Right now, the best thing to do as a marketer is to continue to stay up-to-date with news related to third-party cookies and other data privacy moves that could impact your business.
If your advertising strategies rely on third-party data, start considering alternatives now. As you continue to follow the news related to the phase-out, you should also check out any software or solutions that can help you better transition away from this type of cookie.
Google's Privacy Sandbox could still serve as a valuable alternative for ad targeting. You could also consider strategies or software that can better help you leverage first-party data.
This would also be a good time to review older strategies, like contextual advertising. While third-party data allowed you to place ads directly in front of people who matched certain user profiles, contextual advertising allows you to circulate PPC ads on websites that rank for similar keywords as your ad. This way, if you're selling sports apparel, your PPC ad could show up on sports-oriented websites.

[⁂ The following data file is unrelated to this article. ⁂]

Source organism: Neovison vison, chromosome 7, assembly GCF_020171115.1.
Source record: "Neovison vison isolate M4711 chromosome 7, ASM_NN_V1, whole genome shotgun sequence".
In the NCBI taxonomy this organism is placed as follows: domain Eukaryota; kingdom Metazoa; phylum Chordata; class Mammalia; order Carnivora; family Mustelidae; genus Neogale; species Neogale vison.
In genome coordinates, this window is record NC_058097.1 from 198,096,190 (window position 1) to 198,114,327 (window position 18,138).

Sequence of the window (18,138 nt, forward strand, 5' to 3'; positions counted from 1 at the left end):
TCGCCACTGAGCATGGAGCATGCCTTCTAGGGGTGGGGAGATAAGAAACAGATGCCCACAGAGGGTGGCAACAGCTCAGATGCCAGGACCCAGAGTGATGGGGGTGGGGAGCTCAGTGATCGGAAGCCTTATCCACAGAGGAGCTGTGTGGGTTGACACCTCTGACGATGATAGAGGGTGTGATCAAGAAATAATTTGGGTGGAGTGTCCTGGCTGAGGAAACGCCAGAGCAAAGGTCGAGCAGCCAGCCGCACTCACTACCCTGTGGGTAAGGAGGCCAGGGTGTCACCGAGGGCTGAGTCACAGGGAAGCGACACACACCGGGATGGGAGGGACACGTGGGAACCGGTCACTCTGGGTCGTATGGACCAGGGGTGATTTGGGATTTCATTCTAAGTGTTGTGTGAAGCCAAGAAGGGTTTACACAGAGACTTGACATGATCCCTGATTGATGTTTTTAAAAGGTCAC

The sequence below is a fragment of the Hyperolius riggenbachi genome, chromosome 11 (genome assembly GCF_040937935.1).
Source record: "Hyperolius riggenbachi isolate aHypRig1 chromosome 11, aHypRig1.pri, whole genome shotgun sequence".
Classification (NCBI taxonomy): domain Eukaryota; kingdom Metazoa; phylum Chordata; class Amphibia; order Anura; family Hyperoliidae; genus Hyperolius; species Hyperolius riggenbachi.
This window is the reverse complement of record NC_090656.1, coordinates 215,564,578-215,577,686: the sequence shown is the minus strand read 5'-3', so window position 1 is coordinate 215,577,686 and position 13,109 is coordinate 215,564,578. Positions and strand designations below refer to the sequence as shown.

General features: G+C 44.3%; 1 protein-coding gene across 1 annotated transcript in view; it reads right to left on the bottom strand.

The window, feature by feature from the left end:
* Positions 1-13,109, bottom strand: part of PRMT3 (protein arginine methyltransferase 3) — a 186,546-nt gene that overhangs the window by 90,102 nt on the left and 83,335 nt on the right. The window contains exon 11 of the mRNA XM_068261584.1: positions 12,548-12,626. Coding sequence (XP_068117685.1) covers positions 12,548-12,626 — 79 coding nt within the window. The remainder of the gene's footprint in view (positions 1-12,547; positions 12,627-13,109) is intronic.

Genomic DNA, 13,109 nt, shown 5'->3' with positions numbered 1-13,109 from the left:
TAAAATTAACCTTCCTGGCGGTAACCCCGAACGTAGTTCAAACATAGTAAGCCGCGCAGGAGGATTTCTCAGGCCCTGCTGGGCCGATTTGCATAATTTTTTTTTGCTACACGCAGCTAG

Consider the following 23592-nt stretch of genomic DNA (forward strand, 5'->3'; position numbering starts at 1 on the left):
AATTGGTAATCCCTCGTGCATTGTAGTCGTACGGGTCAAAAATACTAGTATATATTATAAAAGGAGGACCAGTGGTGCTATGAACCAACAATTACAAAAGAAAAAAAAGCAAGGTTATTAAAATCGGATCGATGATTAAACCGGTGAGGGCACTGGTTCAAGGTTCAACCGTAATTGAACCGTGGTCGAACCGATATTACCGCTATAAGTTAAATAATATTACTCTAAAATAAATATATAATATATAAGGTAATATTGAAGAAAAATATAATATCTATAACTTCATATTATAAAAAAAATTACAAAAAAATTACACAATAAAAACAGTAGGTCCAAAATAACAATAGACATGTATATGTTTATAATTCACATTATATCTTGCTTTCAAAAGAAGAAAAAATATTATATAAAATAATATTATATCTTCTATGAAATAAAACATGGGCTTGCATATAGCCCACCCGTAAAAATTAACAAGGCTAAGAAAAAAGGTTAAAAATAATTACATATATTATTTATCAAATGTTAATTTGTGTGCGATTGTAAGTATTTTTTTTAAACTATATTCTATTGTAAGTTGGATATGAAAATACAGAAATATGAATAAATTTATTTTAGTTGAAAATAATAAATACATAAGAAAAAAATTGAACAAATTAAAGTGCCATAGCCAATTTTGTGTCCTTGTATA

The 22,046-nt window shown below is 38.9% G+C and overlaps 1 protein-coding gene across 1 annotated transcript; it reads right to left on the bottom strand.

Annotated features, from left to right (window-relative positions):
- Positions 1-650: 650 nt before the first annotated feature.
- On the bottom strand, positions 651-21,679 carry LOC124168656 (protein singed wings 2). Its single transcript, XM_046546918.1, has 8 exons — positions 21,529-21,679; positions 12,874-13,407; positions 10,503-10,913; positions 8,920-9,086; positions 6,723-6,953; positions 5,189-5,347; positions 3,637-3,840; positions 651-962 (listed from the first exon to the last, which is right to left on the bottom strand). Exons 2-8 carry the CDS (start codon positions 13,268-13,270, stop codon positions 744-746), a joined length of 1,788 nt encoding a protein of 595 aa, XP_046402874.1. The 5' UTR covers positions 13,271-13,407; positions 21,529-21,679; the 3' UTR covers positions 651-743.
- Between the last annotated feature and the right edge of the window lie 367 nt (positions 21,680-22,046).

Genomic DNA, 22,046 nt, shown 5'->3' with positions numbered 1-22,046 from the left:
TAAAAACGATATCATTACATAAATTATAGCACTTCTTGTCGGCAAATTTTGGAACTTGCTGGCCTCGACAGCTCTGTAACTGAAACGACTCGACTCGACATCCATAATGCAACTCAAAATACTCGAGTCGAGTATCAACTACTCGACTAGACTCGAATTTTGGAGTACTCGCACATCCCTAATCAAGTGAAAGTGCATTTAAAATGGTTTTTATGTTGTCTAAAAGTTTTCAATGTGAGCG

Finally, to make your brand as safe as possible from future governance or monopoly-related policies, brainstorm even more basic strategies that you can still use to reach your audiences even without cookies, hyper-targeted ads, or mass amounts of data. This will allow you to be less vulnerable to technology, even when you can benefit from the latest tracking software.